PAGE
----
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Monday, March 24, 2008

Looks Like Jello, Works Like Cartilage

Replacement Part?
Replacement Part?

March 21, 2008 -- It may not look like much, but a slippery, Jello-like material developed by scientists in the United States and Japan could soon be improving everything from artificial joints to contact lenses.

The material is a hydrogel, and as the name implies, is made mostly of water. But it's also surprisingly resilient.

"Most hydrogels are like gelatin; you touch them and they break into pieces," said Wen-li Wu, a scientist at the National Institute of Standards and Technology and an author of the new study.

"What we are talking about is a gel that you can squeeze as hard as you can, but it's still slippery," he said.

Produced from materials that are cheap and readily available, the hydrogel is held together by two polymers. The first is a charged solid that clings to a second, uncharged liquid polymer. If a crack develops in the solid polymer, the liquid polymer flows into the defect and essentially heals it.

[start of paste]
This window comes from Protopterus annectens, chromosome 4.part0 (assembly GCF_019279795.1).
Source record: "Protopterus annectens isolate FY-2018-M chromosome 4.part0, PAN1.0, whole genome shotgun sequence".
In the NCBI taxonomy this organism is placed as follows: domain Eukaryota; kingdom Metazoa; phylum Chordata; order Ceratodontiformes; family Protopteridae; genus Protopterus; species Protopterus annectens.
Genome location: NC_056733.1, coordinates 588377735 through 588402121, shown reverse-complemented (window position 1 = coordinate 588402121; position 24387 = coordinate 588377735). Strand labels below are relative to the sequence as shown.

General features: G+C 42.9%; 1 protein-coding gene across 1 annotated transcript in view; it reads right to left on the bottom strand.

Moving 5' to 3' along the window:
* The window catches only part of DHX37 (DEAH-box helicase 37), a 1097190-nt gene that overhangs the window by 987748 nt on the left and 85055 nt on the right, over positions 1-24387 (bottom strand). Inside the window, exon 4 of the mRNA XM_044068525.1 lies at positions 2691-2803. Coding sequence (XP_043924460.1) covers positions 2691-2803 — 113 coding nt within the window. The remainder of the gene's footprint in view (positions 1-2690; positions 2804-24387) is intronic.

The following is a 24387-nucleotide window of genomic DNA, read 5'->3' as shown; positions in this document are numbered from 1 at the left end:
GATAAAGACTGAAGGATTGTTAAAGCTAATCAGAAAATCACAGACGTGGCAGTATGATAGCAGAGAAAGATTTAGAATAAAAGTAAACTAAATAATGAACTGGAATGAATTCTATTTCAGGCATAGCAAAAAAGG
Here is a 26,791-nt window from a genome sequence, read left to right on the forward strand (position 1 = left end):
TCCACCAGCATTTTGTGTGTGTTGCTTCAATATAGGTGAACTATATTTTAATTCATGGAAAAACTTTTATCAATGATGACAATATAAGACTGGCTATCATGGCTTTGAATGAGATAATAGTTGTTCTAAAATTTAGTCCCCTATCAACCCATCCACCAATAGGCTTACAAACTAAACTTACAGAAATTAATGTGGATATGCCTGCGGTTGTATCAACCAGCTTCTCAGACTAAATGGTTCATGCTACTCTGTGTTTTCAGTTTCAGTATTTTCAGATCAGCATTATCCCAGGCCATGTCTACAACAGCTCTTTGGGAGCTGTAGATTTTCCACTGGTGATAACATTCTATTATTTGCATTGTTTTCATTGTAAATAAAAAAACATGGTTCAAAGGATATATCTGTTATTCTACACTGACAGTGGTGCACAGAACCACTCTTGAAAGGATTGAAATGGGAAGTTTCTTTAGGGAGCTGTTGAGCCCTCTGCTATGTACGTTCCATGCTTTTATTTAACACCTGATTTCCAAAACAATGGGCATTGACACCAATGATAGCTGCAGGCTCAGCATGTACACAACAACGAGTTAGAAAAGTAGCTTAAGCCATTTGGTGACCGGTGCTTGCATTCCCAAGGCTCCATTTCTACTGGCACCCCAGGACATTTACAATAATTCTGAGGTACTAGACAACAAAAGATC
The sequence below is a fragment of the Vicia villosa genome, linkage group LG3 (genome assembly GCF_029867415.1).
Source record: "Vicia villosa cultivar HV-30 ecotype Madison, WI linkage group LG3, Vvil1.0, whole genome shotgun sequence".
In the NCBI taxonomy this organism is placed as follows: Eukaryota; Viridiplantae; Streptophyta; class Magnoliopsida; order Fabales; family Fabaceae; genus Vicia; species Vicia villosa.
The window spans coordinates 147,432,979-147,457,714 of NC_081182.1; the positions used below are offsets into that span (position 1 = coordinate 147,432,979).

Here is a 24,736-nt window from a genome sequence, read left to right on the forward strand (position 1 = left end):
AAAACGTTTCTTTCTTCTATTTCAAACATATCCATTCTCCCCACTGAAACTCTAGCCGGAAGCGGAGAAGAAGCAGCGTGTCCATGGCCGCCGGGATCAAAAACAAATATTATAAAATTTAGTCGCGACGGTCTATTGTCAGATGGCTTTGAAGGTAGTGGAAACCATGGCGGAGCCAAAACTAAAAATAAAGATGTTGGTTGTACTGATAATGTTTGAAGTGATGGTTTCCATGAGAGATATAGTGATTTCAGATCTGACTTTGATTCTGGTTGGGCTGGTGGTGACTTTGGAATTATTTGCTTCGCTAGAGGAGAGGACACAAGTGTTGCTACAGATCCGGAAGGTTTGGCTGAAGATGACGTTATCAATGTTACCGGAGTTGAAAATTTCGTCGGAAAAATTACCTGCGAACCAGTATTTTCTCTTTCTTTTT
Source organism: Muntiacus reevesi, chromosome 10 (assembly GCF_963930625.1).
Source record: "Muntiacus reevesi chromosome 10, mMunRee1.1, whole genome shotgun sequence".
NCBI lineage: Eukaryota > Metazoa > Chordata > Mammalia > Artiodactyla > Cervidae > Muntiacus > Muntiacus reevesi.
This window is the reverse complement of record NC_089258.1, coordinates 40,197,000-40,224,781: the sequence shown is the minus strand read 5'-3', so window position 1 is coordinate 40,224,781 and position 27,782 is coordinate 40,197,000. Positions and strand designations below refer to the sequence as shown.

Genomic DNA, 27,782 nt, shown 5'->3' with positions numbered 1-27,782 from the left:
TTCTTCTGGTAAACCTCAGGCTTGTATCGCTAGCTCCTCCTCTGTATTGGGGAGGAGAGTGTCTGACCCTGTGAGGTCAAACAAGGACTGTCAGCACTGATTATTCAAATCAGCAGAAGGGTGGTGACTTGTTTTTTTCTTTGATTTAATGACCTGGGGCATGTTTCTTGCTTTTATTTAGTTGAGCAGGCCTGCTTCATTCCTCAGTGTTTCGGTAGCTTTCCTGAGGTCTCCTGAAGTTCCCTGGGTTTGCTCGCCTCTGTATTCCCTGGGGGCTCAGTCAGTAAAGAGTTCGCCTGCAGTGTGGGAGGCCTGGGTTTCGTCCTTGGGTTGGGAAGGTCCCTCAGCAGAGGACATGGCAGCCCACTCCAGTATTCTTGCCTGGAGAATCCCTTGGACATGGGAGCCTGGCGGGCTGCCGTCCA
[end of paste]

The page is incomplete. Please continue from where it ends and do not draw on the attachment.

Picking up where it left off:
The hydrogel is clear and as slippery as natural cartilage -- an improvement over current materials used in artificial joints. The hydrogel is also softer and more resistant to wear than current materials, say its makers.

"It will definitely absorb more shocks than current materials," said Wu.

The research builds on a 2003 study from the lab of study collaborator Jian-Ping Gong at Hokkaido University in Japan.

Since it is resistant to the build-up of proteins, the hydrogel could also be used for contact lenses and artificial corneas, among other applications.

Studies in animals have proved promising, but there are currently no clinical trials underway to evaluate the hydrogel's use in humans.

"It's an excellent material, very tough," said Curt Frank, a scientist at Stanford University who works on hydrogels but was not involved in the NIST work.

"The hydrogel's properties are very comparable to human tissues and have the potential to create a device that could replace human tissue," he said.

The research was presented at the March meeting of the American Physical Society.

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